Getting into college requires a great deal of hard work, determination, resources and lots of support. But for students who grow up in Baltimore’s low-income neighborhoods and attend under-resourced and poorly performing high schools, being accepted into a college may seem like a pipe dream.
A Baltimore-based nonprofit, Building STEPS (Science, Technology and Education Partnerships) is making the dream of a college education a reality for hundreds of academically inclined Baltimore city high school students. On May 8, Building STEPS will celebrate the success of its more than 150 high school students at its “I’m In! A College Acceptance Celebration” at the Hilton Baltimore.
Beyond the highlight of each senior announcing where they will be going in the fall, the day will include professional development workshops, a guest speaker and a luncheon. In preparation for summer internships, juniors will learn about workplace attire and professional etiquette.
Debra Hettleman, executive director of Building STEPS, says the students served by the program — almost all of whom are the first in their families to attend college — face many obstacles that can interfere with applying, being accepted, paying for and finding success in higher education.
“Building STEPS is propelling hundreds of our city’s students to college and career success,” says Hettleman, a Chizuk Amuno congregant and Owings Mills resident. “Our graduates are Baltimore’s future.”
A multi-year program that begins in a student’s junior year of high school, Building STEPS was the brainchild of Matthew Weinberg, CEO of the Weinberg Group, a bio-tech, medical and pharmaceutical consulting firm based in Washington D.C. Weinberg founded the nonprofit in 1995 to address the lack of diversity he observed in STEM fields. In 2000, he relocated the program to Baltimore. Under the leadership of Hettleman — who rebooted the organization from her living room before moving its headquarters to the campus of Towson University in 2006 – Building STEPS has grown exponentially.
Building STEPS offers students at Baltimore’s more challenged public high schools opportunities to gain exposure to STEM careers and such college preparatory services as SAT tutoring, completing college and financial aid applications and help writing application essays. The students must must have at least a 3.0 grade point average and some interest in STEM subjects.
Although Building STEPS originally served students in Baltimore City and County, the program — which is offered at no charge to schools or students — now focuses exclusively on students at city schools (while still supporting graduates of Woodlawn, Milford Mill, Randallstown and Chesapeake high schools).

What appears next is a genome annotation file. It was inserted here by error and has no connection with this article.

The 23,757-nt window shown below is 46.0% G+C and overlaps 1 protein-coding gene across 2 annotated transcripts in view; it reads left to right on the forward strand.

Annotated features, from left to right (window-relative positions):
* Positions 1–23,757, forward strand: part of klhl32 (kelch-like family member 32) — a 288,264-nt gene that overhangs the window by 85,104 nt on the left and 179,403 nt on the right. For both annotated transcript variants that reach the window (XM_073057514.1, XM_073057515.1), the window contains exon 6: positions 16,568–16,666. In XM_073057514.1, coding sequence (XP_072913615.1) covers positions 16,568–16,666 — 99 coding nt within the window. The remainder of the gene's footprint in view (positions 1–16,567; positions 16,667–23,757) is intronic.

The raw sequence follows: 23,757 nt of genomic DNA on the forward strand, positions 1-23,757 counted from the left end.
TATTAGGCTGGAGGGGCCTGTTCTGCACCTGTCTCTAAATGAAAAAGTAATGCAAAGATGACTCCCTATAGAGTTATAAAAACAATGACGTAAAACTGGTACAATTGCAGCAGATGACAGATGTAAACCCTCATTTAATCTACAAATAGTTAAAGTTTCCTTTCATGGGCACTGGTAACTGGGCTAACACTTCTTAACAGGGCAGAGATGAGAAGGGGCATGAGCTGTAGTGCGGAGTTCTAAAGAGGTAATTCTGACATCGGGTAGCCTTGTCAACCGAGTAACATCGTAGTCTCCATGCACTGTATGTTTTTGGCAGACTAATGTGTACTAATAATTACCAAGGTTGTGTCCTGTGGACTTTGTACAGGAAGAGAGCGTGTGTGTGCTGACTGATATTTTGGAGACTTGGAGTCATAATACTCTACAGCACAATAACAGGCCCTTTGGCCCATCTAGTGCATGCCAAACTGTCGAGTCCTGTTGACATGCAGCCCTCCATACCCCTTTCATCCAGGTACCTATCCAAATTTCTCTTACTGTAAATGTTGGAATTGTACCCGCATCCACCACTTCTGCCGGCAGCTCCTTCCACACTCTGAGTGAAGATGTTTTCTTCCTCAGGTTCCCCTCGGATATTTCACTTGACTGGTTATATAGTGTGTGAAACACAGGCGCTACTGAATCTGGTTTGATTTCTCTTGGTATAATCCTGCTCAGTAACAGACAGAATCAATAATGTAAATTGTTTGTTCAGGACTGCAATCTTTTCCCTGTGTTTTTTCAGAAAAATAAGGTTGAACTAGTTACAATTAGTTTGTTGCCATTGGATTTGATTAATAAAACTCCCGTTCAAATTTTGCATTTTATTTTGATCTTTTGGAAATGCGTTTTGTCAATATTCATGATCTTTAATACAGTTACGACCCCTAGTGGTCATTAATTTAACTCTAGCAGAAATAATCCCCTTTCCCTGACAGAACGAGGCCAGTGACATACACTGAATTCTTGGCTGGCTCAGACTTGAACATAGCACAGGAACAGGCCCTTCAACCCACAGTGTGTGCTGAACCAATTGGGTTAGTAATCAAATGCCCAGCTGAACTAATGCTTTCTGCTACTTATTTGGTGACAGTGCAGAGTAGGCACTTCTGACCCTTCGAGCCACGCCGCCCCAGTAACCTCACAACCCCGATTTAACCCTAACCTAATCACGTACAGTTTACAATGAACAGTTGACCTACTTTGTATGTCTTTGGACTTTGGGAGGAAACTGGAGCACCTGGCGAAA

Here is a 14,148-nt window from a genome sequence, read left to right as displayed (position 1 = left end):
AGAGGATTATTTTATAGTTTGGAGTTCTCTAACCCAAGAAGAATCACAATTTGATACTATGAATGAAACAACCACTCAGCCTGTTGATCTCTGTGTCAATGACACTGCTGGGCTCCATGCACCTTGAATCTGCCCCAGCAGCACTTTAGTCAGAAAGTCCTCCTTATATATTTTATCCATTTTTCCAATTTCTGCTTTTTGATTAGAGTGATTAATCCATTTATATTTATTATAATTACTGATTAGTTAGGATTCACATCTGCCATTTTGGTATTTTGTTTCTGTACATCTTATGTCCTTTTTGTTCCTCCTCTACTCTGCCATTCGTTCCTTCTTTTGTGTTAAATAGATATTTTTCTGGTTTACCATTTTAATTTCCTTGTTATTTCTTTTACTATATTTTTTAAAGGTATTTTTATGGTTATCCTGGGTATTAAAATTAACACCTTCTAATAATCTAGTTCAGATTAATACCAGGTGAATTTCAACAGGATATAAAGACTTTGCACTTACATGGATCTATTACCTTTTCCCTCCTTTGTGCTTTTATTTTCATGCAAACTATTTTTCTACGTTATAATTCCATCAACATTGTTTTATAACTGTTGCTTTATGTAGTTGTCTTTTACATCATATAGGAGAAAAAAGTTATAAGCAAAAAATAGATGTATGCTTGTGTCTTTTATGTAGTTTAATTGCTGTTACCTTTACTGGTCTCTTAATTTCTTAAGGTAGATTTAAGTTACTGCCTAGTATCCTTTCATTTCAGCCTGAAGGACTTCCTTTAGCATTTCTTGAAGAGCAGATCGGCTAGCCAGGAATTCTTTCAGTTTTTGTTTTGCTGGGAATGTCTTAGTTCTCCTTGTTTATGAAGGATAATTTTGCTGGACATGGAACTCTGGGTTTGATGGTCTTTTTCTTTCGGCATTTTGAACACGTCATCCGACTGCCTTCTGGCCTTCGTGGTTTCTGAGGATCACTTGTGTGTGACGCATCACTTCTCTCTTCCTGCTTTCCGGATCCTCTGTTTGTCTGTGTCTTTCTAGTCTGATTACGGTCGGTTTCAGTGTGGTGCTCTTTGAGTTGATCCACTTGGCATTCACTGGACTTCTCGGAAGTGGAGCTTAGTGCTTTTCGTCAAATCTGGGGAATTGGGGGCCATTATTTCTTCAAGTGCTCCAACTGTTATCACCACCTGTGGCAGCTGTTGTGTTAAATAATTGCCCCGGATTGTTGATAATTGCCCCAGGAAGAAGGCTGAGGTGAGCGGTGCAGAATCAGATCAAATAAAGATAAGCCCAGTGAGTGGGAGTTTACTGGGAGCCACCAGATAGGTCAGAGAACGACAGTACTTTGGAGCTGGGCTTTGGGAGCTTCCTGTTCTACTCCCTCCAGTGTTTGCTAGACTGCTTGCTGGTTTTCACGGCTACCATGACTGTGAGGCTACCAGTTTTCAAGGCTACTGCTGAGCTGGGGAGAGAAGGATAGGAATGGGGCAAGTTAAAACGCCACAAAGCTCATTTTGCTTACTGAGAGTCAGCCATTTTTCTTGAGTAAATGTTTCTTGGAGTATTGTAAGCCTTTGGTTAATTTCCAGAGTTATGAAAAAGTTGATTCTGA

During the summers, students are placed in paid internships with local STEM-oriented companies. They are exposed to careers possibilities in the STEM field through organized site visits to employers such as Northrop Grumman, Johns Hopkins Medicine, Project BioEYES, Code in the Schools and SciTech Services.
Building STEPS’ participants take part in community service activities and receive coaching on such skills as time management and decision making, which the program calls “persistence work.”
Support does not end once Building STEPS’ students are accepted into colleges. The program provides assistance to students post-acceptance to ensure success throughout their college careers.
More than 80 percent of Building STEPS’ participants earn college degrees, as compared to 9 percent of city students who do not participate in the program. So far this year, almost all of the Building STEPS’ seniors have been accepted to a four-year college.
When the program began, the nonprofit served 16 students; now, it serves more than 100 new students each year across Baltimore.
Zalandria Spann, a Building STEPS alumna who is an Incentive Awards Scholar and senior majoring in accounting and finance at the University of Maryland, College Park, credits the program with helping her gain admission to college.
Spann, who attended Paul Laurence Dunbar High School in East Baltimore, says she “had no clue what FAFSA [Free Application for Federal Student Aid form] was, how to write my essay correctly — I didn’t even know what I wanted to major in. But Building STEPS would take us to different colleges and career panels. Not only did they give me the inspiration, but they also gave me the tools that I needed to go ahead and apply.”
Deborah T. Long, executive director of the Alvin and Fanny B. Thalheimer Foundation, has been volunteering with Building STEPS for a decade. In her role as lead writing advisor, Long facilitates a series of essay workshops and meets one on one with the program’s high school seniors, helping them articulate a compelling, well written college essay.
Having a strong essay and application, says Hettleman, can be a “tipping point [to being accepted] to a better school.”
Long says she chooses to donate her time to Building STEPS over other educational organizations because of Hettleman and her staff’s dedication and compassion.
“Building STEPS helps students get tutors, get help, emergency family travel — they support their students through their college years,” says Long. “It’s not just your college acceptance. That is not the end-game with Debra. Whatever it is from me that she needs, I will say yes.”
On May 15, Building STEPS will hold its 2018 Achievement Reception, a ticketed fundraiser for donors, supporters and alumni, at The Cove at Citron, at Quarry Lake in Pikesville. For information about Building STEPS or for tickets to the Achievement Reception, visit buildingsteps.org.
Jolene Carr is a Baltimore-based freelance writer.